On Wednesday, 90-year-old William Shatner, the beloved Captain Kirk from the TV series Star Trek, made headlines when he flew aboard New Shepard, the spaceship owned by Jeff Bezos’s Blue Origin company. What was not reported is that Shatner kept an audio log of his journey similar to the Captain’s log he kept on Star Trek. The following is an exclusive transcript of this recording, officially called “Shatner’s log.”
Shatner’s Log, StarDate 10.2021
At long last the day has arrived. My years of gleaning scientific knowledge and deep understanding of the cosmos in the original Star Trek series—and several Star Trek films—has made me more prepared for space travel than any other man or woman ever to don a space suit.
My mission, as always, remains the same: to explore new worlds, to seek out new life and new civilizations, to boldly go where no man has gone before! Since the entire flight will only last up to 12 minutes, that may be difficult, but I’m up for the challenge.
I just met my fellow crew members. I despise every last one of them and their “Grandpa Kirk” jokes. They have no idea what space travel is like—the demands, the challenges, the sacrifices, the fortitude required. I wonder if this ship has some sort of flight attendant who can fetch me a Monkey 47 martini before liftoff.
T minus 15 seconds. Final flight checks are now underway. The air is crackling with nervous tension, myself included. Three … two … one … liftoff! I can feel the giant thrusters rumbling beneath me with tremendous power, rattling my seat. I think the ship is gonna blow! We’re all gonna die! WE’RE ALL GONNA DIE!!! Oh, the humanity!
The ship and crew are safe. The rumbling in my seat was not caused by the giant thrusters. Where is Dr. McCoy with some extra-strength Imodium when I need him?
The g-force as we pull away from Earth is stronger than anything I’ve ever experienced. I’m pinned to my chair from the intense pressure on my body. I can feel the collagen from my cosmetic procedures shifting under my skin, like waves in a violent ocean storm. I knew space travel can physically alter a person, but if this keeps up, I’m going to return to Earth looking like the salt vampire from Planet M-113.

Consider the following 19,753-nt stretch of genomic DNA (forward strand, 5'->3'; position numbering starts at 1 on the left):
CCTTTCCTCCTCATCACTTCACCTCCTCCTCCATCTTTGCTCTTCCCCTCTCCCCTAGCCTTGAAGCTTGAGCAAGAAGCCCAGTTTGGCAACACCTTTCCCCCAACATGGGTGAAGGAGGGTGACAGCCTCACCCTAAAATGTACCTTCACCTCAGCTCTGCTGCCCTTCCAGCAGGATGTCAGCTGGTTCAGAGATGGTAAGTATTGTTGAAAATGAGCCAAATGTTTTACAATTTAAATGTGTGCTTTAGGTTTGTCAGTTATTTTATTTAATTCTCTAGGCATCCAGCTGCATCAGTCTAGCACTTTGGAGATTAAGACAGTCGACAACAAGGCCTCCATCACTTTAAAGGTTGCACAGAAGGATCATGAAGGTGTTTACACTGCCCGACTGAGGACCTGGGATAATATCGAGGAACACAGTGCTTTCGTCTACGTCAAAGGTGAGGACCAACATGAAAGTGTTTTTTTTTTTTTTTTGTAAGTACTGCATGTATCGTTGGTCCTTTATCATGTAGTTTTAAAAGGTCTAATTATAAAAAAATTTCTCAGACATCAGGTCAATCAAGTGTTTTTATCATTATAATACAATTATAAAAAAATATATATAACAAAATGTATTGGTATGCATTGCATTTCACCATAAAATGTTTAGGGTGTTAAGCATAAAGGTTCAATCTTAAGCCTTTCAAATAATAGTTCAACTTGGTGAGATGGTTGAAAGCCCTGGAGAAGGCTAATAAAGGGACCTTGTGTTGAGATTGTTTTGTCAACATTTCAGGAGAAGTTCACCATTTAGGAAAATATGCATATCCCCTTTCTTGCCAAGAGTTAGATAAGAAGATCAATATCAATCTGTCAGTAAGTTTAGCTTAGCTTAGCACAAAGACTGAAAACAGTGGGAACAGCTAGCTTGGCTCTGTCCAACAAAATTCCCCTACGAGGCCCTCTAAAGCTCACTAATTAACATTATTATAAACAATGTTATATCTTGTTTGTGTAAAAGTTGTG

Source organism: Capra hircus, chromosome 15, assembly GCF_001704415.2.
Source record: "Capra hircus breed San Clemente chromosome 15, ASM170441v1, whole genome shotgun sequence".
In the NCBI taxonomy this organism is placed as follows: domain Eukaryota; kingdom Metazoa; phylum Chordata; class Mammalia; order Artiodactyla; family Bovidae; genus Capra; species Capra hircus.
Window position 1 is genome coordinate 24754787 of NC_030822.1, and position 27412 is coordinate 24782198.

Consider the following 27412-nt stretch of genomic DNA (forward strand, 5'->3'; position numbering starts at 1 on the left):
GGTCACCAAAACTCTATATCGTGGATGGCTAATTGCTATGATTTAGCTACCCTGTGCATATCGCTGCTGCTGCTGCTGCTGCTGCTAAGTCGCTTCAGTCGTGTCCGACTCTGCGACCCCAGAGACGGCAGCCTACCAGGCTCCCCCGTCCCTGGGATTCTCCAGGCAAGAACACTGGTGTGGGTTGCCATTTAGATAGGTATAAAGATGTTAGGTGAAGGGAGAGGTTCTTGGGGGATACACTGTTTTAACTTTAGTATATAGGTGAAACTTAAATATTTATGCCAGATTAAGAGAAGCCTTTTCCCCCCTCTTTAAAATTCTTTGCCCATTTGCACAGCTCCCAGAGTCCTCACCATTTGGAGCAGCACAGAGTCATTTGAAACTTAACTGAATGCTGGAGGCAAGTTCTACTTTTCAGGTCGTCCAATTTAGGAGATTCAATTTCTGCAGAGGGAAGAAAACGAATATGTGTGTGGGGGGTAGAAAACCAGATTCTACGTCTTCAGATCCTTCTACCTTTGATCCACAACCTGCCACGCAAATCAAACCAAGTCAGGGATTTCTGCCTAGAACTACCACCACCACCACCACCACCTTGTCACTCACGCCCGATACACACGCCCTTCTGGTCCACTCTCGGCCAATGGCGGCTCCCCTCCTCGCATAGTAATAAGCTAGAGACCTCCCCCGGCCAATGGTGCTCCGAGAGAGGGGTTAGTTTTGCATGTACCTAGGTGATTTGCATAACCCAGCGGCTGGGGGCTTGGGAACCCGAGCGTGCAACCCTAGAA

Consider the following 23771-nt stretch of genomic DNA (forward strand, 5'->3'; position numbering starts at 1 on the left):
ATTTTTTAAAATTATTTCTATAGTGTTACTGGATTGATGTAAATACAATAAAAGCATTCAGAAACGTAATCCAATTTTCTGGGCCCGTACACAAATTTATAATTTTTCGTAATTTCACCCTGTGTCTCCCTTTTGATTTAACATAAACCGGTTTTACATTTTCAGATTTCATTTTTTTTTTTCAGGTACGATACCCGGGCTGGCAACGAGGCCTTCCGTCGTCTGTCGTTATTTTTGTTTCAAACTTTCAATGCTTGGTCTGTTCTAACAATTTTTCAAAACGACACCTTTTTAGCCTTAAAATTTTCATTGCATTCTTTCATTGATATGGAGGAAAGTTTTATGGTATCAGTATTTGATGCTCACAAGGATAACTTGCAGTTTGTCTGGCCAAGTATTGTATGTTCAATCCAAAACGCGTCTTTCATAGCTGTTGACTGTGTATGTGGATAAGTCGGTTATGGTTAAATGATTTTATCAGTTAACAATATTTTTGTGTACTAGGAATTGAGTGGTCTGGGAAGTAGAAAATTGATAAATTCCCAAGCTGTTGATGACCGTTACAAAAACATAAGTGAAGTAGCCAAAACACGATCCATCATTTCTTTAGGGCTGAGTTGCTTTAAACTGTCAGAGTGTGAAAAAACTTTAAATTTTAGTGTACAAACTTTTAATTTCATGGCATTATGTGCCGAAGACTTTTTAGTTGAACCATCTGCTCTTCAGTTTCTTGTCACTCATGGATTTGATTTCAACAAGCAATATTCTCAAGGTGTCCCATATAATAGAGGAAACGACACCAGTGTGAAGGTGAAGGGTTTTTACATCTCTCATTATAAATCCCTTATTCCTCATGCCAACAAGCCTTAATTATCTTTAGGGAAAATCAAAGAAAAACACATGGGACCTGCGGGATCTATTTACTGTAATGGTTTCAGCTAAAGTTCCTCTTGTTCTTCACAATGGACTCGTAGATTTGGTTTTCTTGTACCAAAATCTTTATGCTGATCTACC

The g-force is intensifying! Emergency! Emergency! My hairpiece just flew off and is on the cabin floor. What to do? What to do? Think, Shatner, think! What would Kirk do? I’ve got it!
“Look, everyone! It’s a Tribble! There’s a Tribble on board!”
I think they bought it.
New Shepard has reached the edge of Earth’s atmosphere! We’ve unbuckled our seat restraints and have begun to float around in the weightless environment.
I just met my fellow crew members. I despise every last one of them and their “Grandpa Kirk” jokes.
“My fellow crew members, if I could have your attention for some personal observations. This must be what it feels like to be a child’s balloon, floating hither and yonder, having slipped the surly bonds of Earth and joined the tumbling mirth and … wait … there is an emergency message coming in from Starfleet Command.
“Roger that, Command … I understand. I’ll shut the fuck up for the remainder of the flight.”
We are beginning our descent back down to planet Earth. Sadly, the flight has been a huge disappointment. I did not do battle with Klingons. There was no attempt to assimilate me by the Borg. At no time did I have to order the crew to “set phasers to stun.” The closest I came to an alien encounter is when I met Jeff Bezos, who reminded me of my old nemesis, the evil and tyrannical Khan.
After all these years of dreaming about being in space, the final frontier … disappointment. As my old friend Spock might say, “Most illogical.” Scotty, beam me out of here. Shatner, out.
John Ficarra was the editor of Mad magazine